The Rise of Corporate Social Responsibility

Like many people in Guatemala, Dona Blanca grows crops which are exported to companies in North America and Europe. But unlike most of them, she is paid fairly for her work.

That's because Dona grows aloe vera for The Body Shop - a leader in corporate social responsibility. The money she makes allows her to send her daughter to school, one of 200 funded by the UK-based natural beauty products company.

Since its founding in 1976, The Body Shop has made corporate citizenship a well-publicized pillar of its business model. Whether it's campaigns against animal testing or for human rights, environmental protection and fair trade, The Body Shop has become a symbol of the socially conscious corporation.

And it's paid off when cosmetics giant L'Oreal bought The Body Shop for a staggering $1.32 billion.

Thanks in part to success stories like this, corporate social responsibility is becoming standard business practice. That's because shoppers are now demanding more from their brands, it's no longer enough to just have the best product. To be successful today, companies must also give back.

And businesses have responded. Seventy per cent of the companies listed on the Toronto Stock Exchange now publish regular corporate responsibility reports detailing their social and environmental performance. That's twice as many from five years ago.

"I think there is a real demand from the population, and corporations recognize it helps their bottom line," says Dr. Kirsty Duncan, a University of Toronto professor who has taught corporate citizenship. "Ignoring corporate social responsibility can be very costly, it can hurt a company's reputation."

When allegations of rampant sweatshop use hit Nike's foreign factories in 1997, the company's stock plummeted more than $20 to $53 a share. And while it has since made improvements, intense public pressure means that restoring Nike's image will be an uphill battle.

On the other hand, Business Ethics magazine reports that companies on the S & P 500 stock index who make their annual 100 best corporate citizens list have higher sales and profits than those who don't.

And corporate social responsibility doesn't only mean strong environmental and rights policies. Companies such as Wachovia give staff half a day off per month to volunteer, while Microsoft pays for employee gym fees and healthy living seminars. For every dollar the software giant spends on keeping employees healthy, it saves nearly double in reduced sick days.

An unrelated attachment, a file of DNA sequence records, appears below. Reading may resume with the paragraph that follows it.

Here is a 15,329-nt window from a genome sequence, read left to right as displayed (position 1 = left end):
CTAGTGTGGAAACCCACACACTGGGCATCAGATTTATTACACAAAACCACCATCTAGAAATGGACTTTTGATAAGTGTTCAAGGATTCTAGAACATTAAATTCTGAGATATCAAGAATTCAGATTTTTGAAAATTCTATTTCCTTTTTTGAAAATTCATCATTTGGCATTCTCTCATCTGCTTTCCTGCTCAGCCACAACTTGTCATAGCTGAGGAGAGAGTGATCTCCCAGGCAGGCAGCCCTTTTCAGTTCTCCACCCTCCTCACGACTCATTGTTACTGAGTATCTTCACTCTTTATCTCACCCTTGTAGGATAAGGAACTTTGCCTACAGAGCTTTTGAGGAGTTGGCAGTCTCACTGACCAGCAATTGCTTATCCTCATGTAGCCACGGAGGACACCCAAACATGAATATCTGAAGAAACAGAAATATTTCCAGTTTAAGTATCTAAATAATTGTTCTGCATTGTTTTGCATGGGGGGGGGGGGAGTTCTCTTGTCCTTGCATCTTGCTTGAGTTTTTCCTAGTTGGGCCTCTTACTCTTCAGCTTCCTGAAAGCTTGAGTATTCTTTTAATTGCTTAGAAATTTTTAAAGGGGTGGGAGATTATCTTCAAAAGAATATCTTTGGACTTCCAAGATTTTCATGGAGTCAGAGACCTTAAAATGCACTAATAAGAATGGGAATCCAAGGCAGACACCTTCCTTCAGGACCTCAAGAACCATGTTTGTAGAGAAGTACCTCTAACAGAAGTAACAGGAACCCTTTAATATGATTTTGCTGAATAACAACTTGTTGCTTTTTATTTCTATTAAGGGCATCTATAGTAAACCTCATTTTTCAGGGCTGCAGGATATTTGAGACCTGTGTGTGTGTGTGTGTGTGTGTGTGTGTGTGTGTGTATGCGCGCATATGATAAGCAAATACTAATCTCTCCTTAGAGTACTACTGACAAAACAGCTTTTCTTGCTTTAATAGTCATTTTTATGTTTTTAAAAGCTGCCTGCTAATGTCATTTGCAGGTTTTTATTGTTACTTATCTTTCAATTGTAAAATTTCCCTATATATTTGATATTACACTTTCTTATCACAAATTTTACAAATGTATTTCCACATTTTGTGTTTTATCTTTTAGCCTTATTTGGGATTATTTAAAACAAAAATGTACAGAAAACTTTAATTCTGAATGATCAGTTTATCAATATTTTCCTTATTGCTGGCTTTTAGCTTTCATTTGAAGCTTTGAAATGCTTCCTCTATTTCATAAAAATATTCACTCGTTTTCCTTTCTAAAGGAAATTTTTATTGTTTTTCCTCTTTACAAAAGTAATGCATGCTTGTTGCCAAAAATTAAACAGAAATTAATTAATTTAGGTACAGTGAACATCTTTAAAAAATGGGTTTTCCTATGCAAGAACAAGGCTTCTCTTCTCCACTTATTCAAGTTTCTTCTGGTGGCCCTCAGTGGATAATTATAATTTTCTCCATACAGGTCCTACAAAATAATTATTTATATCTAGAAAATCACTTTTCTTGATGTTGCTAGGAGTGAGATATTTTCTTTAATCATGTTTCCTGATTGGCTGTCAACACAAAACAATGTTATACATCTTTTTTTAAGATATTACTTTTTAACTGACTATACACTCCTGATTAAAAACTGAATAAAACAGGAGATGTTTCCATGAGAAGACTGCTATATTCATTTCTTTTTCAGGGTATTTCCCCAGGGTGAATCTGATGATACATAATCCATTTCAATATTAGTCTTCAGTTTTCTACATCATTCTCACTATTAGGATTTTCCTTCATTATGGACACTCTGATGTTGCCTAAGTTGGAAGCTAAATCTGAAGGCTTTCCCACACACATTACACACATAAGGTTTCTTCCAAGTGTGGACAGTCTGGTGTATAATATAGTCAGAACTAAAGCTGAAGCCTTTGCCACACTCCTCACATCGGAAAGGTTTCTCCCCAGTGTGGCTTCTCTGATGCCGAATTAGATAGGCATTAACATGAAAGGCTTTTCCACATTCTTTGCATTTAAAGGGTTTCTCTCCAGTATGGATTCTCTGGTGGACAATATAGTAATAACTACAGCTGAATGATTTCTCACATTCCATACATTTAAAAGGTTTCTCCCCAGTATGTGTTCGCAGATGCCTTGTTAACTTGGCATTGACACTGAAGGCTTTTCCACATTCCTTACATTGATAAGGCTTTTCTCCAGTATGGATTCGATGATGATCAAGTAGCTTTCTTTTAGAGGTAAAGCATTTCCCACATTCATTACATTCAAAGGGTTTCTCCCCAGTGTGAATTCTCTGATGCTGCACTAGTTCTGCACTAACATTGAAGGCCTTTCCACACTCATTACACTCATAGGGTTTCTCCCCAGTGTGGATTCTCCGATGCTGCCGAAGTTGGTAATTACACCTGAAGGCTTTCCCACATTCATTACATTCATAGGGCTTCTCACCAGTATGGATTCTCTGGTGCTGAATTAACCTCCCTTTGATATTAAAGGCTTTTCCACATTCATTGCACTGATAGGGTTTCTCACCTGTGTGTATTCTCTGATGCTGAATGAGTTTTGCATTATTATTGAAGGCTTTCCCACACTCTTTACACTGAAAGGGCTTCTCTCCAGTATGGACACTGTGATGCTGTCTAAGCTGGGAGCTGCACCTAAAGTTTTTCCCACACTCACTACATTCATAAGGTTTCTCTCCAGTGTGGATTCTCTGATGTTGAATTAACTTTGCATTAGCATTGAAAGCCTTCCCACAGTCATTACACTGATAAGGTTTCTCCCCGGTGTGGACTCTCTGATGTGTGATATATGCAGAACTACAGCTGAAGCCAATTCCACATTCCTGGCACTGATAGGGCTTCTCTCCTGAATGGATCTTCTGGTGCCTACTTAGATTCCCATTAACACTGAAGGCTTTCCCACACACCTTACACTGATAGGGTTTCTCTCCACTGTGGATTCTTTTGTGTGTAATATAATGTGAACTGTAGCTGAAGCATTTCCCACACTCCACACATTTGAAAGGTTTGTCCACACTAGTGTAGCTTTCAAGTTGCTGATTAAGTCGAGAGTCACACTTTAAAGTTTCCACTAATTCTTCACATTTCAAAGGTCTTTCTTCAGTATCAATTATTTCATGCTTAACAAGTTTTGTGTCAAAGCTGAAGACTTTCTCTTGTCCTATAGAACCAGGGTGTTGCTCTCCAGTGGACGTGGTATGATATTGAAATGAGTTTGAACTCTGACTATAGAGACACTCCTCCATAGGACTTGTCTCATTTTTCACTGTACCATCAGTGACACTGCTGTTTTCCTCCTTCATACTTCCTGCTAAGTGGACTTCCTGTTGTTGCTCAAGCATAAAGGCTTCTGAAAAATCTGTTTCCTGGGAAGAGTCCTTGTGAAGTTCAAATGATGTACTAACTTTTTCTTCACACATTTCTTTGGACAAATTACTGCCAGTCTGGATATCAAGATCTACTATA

Of course, the benefits of companies that give back go far beyond corporate headquarters. In 1988 LensCrafters started its Give the Gift of Sight program. Since then it has donated more than five million pairs of glasses to underprivileged people around the world.

Each year teams of volunteers travel with optometrists and ophthalmologists to the developing world to hand deliver glasses to people who need them - everyone from students who can't see the blackboard at school to truckers who aren't able to drive safely.

In 2006 alone, LensCrafters held clinics in 16 countries, including Mali, Ecuador and China.

Then there is the Red Campaign launched by rock star and activist Bono. It's a unique project that allows companies and consumers to work together toward social responsibility.

Nearly a dozen brands - from The Gap to Giorgio Armani - have launched distinctive red-coloured products to help fight the AIDS pandemic. A portion of the proceeds is used to distribute anti-retroviral drugs in Africa, where more than 24 million people live with HIV.

"Public and private sectors share a common ground, so we both must perform in a sustainable manner," Duncan says of the Red Campaign.

This rise in corporate citizenship has been driven largely by young people. In a 2002 World Bank Institute study, 85 per cent of youth said they pay attention to corporate behavior while 50 per cent said they make purchasing decisions based on social responsibility.

The study concluded that university and college campuses have become the main venue for consumer pressure, as well educated and idealistic youth organize and rally around social causes.

They have realized the power that lies in the decisions they make - to buy or not to buy. In our consumer culture, shoppers have the ability to hold companies accountable for their actions. By purchasing from companies that are socially responsible - and not buying from those who are not - we can use our wallets to pursue our values. Companies who do not adapt will pay the price.

"Ignorance is no longer an acceptable defence," Duncan says. "You can't justify ignoring the world."